**Name**

Spherical shell geometry convection in a fluid with an Arrhenius viscosity: the impact of core size on the thermal structure of terrestrial bodies

**Date & Time**

Wednesday, May 10, 2023, 2:30 PM - 2:45 PM

**Speakers**

**Description**

The rock and rock-ice mixtures of the spherical shells comprising terrestrial body interiors have thermally determined viscosities well described by an Arrhenius law; however, the implied viscosity contrasts of the activation energies applicable to such bodies exceed a billion orders of magnitude. Accordingly, the numerical modelling of such systems is subject to challenges arising from high viscosity gradients. Here, we investigate the influence of core radius, surface temperature, and convective vigour by investigating their respective impact on thermal structure in two-dimensional spherical annuli. To model the behaviour of a fluid characterized by a viscosity with an Arrhenius temperature dependence, we implement a maximum cut-off viscosity to limit viscosity magnitude in cold regions. We first demonstrate the importance of the choice of a cut-off viscosity, in particular, in response to the curvature factor, defined as the core radius normalized by the outer shell radius (f=Rcmb/Rsurf). As a general result, we find the mean temperature decreases with core size, and that a viscosity contrast of 10^7 results in a stagnant-lid surface across the cases studied(0.3<=f<=0.7). Inverting the results from over 80 stagnant-lid models (from a total of approximately 180 calculations), we apply an energy balance model for heat flow across the thermal boundary layers to obtain a predictive equation for the mean temperatures in the convective region. Our findings can be applied to calculating the internal temperature of cooling spherical shells when core radius and surface temperature are specified, with implications for parameterized thermal history models for stagnant surface planets and moons.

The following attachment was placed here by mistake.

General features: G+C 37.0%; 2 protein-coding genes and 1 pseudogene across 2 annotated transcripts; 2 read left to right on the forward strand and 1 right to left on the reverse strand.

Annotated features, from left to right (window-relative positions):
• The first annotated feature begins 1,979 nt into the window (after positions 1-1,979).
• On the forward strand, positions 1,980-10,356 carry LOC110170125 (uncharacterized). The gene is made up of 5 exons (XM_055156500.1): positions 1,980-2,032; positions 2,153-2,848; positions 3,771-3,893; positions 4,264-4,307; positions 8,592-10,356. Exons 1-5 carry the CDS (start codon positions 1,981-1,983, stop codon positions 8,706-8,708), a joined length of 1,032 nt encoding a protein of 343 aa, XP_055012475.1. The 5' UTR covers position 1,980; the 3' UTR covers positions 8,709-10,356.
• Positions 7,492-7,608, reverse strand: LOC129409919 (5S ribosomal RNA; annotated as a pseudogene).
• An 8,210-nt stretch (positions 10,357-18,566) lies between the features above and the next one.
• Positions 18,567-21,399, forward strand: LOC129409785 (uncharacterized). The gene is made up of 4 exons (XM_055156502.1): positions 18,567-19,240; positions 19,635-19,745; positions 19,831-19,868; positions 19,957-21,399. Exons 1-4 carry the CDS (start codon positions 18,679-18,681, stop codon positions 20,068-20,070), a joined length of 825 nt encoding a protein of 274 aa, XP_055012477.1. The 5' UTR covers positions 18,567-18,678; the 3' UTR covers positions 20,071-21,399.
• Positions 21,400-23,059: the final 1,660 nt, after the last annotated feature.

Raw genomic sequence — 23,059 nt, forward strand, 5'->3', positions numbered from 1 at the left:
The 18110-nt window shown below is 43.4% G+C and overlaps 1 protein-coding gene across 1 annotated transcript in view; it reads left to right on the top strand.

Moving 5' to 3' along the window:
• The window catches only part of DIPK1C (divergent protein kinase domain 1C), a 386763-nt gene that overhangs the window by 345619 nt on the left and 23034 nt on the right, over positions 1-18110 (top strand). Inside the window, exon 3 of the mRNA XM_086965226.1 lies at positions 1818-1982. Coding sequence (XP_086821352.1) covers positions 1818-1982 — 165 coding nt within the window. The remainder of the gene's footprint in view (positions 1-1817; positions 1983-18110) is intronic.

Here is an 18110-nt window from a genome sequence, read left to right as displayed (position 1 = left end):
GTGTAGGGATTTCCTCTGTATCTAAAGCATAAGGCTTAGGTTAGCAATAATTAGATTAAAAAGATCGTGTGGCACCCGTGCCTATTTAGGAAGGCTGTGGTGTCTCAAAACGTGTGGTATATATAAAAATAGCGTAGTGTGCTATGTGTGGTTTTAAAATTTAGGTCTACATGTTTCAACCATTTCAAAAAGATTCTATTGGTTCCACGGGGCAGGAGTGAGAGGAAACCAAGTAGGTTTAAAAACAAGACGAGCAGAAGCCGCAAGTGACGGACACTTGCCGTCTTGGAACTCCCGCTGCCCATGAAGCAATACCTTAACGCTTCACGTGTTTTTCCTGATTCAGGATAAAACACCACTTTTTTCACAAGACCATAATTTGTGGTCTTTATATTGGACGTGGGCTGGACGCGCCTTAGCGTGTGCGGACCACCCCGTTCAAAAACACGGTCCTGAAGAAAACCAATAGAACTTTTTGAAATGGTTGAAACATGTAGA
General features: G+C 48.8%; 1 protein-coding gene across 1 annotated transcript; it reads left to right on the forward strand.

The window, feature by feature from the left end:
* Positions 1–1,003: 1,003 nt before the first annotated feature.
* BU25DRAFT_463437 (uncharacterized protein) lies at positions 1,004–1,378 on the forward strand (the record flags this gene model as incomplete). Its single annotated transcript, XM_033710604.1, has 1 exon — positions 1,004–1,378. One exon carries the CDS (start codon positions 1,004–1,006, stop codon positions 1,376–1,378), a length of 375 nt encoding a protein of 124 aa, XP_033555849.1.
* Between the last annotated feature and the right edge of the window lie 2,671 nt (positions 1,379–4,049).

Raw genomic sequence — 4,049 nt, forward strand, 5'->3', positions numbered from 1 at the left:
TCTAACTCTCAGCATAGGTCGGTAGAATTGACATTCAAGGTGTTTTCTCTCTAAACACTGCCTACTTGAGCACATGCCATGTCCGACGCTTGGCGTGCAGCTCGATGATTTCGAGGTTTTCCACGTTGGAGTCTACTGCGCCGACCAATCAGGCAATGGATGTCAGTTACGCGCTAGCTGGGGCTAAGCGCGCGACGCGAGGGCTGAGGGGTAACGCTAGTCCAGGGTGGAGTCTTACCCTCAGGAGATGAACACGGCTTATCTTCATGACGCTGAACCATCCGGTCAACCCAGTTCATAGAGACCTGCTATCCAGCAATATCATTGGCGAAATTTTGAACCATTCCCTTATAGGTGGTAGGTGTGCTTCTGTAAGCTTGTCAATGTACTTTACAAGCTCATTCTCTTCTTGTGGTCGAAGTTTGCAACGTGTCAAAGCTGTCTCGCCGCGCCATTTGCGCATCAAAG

**Location Name**

Aspen

**Full Address**

Banff Park Lodge Resort Hotel & Conference Centre

201 Lynx St

Banff AB T1L 1K5

Canada

201 Lynx St

Banff AB T1L 1K5

Canada

**Abstract**

The rock and rock-ice mixtures of the spherical shells comprising terrestrial body interiors have thermally determined viscosities well described by an Arrhenius law; however, the implied viscosity contrasts of the activation energies applicable to such bodies exceed a billion orders of magnitude. Accordingly, the numerical modelling of such systems is subject to challenges arising from high viscosity gradients. Here, we investigate the influence of core radius, surface temperature, and convective vigour by investigating their respective impact on thermal structure in two-dimensional spherical annuli. To model the behaviour of a fluid characterized by a viscosity with an Arrhenius temperature dependence, we implement a maximum cut-off viscosity to limit viscosity magnitude in cold regions. We first demonstrate the importance of the choice of a cut-off viscosity, in particular, in response to the curvature factor, defined as the core radius normalized by the outer shell radius (f=Rcmb/Rsurf). As a general result, we find the mean temperature decreases with core size, and that a viscosity contrast of 10^7 results in a stagnant-lid surface across the cases studied(0.3<=f<=0.7). Inverting the results from over 80 stagnant-lid models (from a total of approximately 180 calculations), we apply an energy balance model for heat flow across the thermal boundary layers to obtain a predictive equation for the mean temperatures in the convective region. Our findings can be applied to calculating the internal temperature of cooling spherical shells when core radius and surface temperature are specified, with implications for parameterized thermal history models for stagnant surface planets and moons.

**Session Type**

Breakout Session